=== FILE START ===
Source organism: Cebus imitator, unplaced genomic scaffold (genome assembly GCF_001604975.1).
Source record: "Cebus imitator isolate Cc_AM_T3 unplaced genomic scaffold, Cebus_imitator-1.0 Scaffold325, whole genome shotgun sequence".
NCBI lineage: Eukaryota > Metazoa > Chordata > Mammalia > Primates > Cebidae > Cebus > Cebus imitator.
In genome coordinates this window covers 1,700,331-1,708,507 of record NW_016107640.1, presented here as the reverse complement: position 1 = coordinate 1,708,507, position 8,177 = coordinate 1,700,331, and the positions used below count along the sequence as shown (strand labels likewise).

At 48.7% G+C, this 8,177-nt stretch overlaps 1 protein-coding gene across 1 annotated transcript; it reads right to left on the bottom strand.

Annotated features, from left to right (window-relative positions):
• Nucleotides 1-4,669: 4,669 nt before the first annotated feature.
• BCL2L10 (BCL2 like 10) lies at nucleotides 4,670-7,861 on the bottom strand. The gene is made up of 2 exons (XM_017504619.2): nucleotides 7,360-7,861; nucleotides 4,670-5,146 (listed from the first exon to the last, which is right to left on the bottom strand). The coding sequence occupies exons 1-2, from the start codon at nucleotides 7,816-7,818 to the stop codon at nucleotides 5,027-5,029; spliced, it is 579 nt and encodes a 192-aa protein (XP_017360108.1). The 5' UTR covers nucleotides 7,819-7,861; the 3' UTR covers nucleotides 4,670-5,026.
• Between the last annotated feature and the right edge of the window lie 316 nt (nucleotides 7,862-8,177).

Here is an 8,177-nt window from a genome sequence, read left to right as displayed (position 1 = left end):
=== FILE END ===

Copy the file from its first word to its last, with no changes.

Source organism: Cebus imitator, unplaced genomic scaffold (genome assembly GCF_001604975.1).
Source record: "Cebus imitator isolate Cc_AM_T3 unplaced genomic scaffold, Cebus_imitator-1.0 Scaffold325, whole genome shotgun sequence".
NCBI lineage: Eukaryota > Metazoa > Chordata > Mammalia > Primates > Cebidae > Cebus > Cebus imitator.
In genome coordinates this window covers 1,700,331-1,708,507 of record NW_016107640.1, presented here as the reverse complement: position 1 = coordinate 1,708,507, position 8,177 = coordinate 1,700,331, and the positions used below count along the sequence as shown (strand labels likewise).

At 48.7% G+C, this 8,177-nt stretch overlaps 1 protein-coding gene across 1 annotated transcript; it reads right to left on the bottom strand.

Annotated features, from left to right (window-relative positions):
• Nucleotides 1-4,669: 4,669 nt before the first annotated feature.
• BCL2L10 (BCL2 like 10) lies at nucleotides 4,670-7,861 on the bottom strand. The gene is made up of 2 exons (XM_017504619.2): nucleotides 7,360-7,861; nucleotides 4,670-5,146 (listed from the first exon to the last, which is right to left on the bottom strand). The coding sequence occupies exons 1-2, from the start codon at nucleotides 7,816-7,818 to the stop codon at nucleotides 5,027-5,029; spliced, it is 579 nt and encodes a 192-aa protein (XP_017360108.1). The 5' UTR covers nucleotides 7,819-7,861; the 3' UTR covers nucleotides 4,670-5,026.
• Between the last annotated feature and the right edge of the window lie 316 nt (nucleotides 7,862-8,177).

Here is an 8,177-nt window from a genome sequence, read left to right as displayed (position 1 = left end):